The value of a liberal arts education involves critical thinking, research skills, and effectively communicating findings in a way that compels action.
Students in Richard Watts’ Vermont Political Systems class used all of these tools in tackling a problem hundreds of UVM students, faculty and staff encounter every day—the hazards of crossing four lanes of traffic at the busy Main Street-University Heights intersection.
The students collected more than 22,000 data points on traffic, pedestrians, drivers using cell phones, and cars running through red and yellow lights.
“I was shocked by the number of cell phones in drivers’ hands as they passed through the pedestrian lined intersection,” Zack Flaherty ‘21, one of the students in the class commented. “Over the course of one hour I counted more than 60 people using cell phones as they headed into the intersection.”
The class is more than a research project though—it is a class in public policy and in understanding how media coverage can influence policy.
“How issues are covered can raise them on the public agenda,” Watts said. “There is no better way to understand that then to be part of it.”
On April 30, a few days after the students completed their data gathering, they called a press conference with the intersection as a backdrop. Reporters from the Burlington Free Press, VT Digger, The Other Paper, WPTZ, Vermont Business Magazine and WCAX were there to take notes. Cameras clicked. TV cameras panned the intersection. Leaders from UVM student government joined them.
“This intersection is clearly unsafe. In my time here at UVM I have seen dozens of people almost hit. The city and UVM cannot wait to take action until something tragic happens. They must act now,” said Jillian Scannell, president of the Student Government Association.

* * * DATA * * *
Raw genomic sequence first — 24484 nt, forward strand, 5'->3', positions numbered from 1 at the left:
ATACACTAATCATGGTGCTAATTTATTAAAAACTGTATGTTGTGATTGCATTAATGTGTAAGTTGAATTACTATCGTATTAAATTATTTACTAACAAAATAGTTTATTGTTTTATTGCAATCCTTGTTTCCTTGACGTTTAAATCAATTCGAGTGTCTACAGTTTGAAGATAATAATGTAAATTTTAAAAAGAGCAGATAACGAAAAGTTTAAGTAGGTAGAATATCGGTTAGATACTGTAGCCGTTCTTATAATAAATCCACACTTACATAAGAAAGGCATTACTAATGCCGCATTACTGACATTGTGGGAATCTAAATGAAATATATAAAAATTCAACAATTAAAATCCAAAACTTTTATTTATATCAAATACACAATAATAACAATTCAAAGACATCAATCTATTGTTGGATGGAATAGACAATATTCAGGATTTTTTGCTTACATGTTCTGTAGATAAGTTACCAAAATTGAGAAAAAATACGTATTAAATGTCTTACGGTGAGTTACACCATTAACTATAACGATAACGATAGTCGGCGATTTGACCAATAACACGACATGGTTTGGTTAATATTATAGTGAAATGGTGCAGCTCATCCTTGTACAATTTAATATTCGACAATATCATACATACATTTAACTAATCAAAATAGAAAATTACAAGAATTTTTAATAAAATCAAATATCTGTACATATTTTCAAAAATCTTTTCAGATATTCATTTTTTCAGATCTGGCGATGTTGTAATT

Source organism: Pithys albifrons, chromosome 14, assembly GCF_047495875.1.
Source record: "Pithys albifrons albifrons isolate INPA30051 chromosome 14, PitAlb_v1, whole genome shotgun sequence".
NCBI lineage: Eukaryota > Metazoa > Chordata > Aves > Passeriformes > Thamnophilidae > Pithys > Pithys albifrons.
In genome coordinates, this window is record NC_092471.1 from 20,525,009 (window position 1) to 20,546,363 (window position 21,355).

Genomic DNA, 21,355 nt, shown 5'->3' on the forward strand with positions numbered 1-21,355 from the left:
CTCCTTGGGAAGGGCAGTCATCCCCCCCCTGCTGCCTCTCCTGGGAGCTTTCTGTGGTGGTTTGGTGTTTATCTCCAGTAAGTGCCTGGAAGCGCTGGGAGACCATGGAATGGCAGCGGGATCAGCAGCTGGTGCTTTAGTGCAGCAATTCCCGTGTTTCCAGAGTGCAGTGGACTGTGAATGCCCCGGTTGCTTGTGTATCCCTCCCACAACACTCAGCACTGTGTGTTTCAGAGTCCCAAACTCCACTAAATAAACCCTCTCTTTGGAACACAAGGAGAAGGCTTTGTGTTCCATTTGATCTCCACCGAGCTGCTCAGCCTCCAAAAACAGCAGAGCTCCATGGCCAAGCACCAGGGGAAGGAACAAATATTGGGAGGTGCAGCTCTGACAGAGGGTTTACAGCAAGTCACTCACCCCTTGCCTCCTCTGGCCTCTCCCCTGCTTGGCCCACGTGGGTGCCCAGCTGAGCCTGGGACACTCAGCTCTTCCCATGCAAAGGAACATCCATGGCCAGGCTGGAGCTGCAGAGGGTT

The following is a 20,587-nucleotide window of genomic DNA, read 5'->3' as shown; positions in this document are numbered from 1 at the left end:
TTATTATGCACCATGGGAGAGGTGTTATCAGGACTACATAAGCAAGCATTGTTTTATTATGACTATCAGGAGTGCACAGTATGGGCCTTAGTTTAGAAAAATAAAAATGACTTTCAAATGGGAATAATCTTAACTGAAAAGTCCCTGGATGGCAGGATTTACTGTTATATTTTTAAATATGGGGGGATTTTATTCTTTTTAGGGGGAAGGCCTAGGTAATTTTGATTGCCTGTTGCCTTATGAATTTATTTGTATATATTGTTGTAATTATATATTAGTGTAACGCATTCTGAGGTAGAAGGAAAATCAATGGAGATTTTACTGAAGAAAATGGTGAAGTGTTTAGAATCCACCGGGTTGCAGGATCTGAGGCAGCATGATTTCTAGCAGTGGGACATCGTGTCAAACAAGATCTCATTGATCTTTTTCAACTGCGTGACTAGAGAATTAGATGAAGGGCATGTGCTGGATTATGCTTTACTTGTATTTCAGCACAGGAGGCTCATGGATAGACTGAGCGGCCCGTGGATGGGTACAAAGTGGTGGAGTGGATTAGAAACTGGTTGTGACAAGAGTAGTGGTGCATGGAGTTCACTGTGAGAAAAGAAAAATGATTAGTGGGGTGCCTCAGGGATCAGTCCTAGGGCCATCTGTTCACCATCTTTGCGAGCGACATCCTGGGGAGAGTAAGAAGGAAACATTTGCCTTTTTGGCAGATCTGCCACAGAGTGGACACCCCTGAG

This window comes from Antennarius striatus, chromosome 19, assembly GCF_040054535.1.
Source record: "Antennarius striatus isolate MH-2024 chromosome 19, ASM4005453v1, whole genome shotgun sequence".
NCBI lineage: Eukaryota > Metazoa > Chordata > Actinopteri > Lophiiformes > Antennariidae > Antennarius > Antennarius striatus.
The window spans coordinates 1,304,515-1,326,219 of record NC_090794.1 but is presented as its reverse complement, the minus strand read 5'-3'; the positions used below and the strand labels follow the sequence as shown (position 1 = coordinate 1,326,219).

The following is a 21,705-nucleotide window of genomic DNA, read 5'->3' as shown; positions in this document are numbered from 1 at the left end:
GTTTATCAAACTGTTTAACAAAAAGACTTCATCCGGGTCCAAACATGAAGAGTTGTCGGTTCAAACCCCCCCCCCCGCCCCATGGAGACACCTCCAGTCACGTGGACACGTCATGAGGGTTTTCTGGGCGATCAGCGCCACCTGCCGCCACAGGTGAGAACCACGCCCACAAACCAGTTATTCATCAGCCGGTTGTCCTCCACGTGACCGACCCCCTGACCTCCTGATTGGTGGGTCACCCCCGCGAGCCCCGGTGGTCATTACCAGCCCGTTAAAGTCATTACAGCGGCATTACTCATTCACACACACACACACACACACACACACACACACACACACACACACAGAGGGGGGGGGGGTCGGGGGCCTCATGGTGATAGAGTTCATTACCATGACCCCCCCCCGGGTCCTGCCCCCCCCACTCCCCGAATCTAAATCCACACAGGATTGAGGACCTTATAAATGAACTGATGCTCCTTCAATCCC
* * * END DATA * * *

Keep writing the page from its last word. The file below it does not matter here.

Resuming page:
Before the press conference students rehearsed their statements. Watts threw questions at them in a conference room adjacent to the intersection. “What would you like to see happen?” he asked. “Do you have any proposed solutions?” “Have you ever used a cell phone while driving?” The students poured through previous studies on the intersection and examined the range of solutions proposed.
Henry Rood ‘20, a political science and philosophy student, took a series of photographs and a time-lapse photo circulated to reporters at the event. “It has been really interesting to see my photos used to tell this story,” Rood said. “I did not realize they could have such an impact.”
“This clearly has made a difference,” said Owen Doherty ’20, a member of the class who was also recently elected vice-president of the Student Government Association. “I’ve been getting emails from people all over UVM who want to meet and talk with us about this.”
The event has spurred a number of meetings and promises of action, according to Student Government Association leaders. Within a few days of the events, UVM officials and members of the City Council had met with the students. Proposed solutions include increasing time for pedestrians to cross the street, enlarging the curbs so there is more space for waiting pedestrians, and painting a wider crosswalk to send more visual cues to drivers.
Political science major and SGA member Grace Parker '21 said: “The biggest take home that I gained from this experience is how possible it is to make change. You can make actual concrete changes if you really care about them and bring the right attention to them."